This year’s partial government shutdown has so far had only a minor impact on the stock market IPOs. Compared to political issues like trade disputes in 2018, the shutdown has done little to put investors on edge.
While private investors might not be worried about the shutdown’s impact on the economy, investment bankers find themselves in a different situation. According to a report from FOX Business, the Securities and Exchange Commission currently has a backlog of 41 IPOs that cannot be processed while the federal government is without funding.
Q1 2019 Was to Be One of the Biggest for IPOs in Years
According to analyst estimates, the 41 IPOs that are currently in limbo have valuations ranging from $6 million, all the way up to $100 billion.
Before the shutdown dragged into the new year, it was expected that the first quarter would be one of the best for IPOs in years. Companies like Pinterest, Palantir Technologies, and Airbnb, had all signaled their intent to go public this year.
Uber, the global ride hailing company, was also expected to move towards an IPO in 2019. The company has already filed paperwork with the SEC, and Wall Street traders believe that the valuation could range from $72 billion, all the way up to $120 billion in the best-case scenario.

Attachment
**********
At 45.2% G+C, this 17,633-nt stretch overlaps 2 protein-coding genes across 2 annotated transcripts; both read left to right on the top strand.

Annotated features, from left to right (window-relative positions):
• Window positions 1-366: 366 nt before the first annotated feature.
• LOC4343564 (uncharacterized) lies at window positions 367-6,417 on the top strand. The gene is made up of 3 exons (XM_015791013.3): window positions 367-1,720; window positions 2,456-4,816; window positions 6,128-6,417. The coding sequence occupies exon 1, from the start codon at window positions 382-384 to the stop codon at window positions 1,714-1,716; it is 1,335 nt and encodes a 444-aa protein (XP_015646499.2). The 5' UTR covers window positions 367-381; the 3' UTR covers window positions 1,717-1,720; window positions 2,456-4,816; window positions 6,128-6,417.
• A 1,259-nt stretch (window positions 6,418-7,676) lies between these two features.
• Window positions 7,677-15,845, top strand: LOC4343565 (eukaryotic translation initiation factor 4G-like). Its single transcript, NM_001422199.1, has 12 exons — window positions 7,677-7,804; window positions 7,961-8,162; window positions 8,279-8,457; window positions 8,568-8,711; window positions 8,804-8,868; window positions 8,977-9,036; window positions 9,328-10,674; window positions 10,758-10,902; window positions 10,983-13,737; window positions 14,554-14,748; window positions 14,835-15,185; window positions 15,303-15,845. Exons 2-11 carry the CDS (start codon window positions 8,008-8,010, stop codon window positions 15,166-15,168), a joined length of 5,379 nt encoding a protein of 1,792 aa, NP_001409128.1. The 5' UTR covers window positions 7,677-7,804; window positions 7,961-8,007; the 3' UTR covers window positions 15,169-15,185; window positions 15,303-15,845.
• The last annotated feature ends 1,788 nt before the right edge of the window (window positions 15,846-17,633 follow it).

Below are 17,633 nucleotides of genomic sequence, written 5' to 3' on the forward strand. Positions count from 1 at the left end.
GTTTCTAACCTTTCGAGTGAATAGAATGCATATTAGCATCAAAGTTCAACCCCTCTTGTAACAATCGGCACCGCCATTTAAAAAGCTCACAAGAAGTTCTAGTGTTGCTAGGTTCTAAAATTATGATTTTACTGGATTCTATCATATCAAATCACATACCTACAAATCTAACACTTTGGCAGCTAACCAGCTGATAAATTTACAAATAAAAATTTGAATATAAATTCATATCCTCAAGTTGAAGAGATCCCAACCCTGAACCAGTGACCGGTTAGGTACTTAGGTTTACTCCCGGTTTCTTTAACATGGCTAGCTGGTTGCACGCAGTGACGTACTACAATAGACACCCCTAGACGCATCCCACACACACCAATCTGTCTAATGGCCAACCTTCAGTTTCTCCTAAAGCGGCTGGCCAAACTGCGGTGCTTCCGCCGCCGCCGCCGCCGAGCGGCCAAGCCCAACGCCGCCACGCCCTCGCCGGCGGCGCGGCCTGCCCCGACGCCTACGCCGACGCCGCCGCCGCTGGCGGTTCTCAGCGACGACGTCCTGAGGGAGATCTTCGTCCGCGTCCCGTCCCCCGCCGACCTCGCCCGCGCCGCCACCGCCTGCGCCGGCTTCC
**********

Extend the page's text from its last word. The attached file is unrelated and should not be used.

While delays won’t stop IPOs from happening altogether, they could create more risk. Stocks opened strong in 2019, but there is potential for volatility later in the year, depending on how well the economy performs, and how much the Federal Reserve is willing to slow its interest rate hikes.
The longer it takes to process IPOs, the more risk there is that promising investments will come to market at a time that is less favorable.
IPO Market Has Cooled Since 2014
Headline-grabbing IPOs would be good for the market in the first quarter. If lawmakers can work to resolve the shutdown during this crucial time, then the SEC could still approve some IPOs before April.
The last big peak in the IPO market was 2014, with $85 billion raised. Recently, startup companies have been able to raise more from venture capitalists than they could on the open market. A strong start to 2019 would reinvigorate the IPO market, and generate some much-needed funding for America’s most promising businesses.
As with all aspects of the shutdown, the longer it continues, the more harm will be done to the U.S. economy, investors, federal employees, and the government itself.
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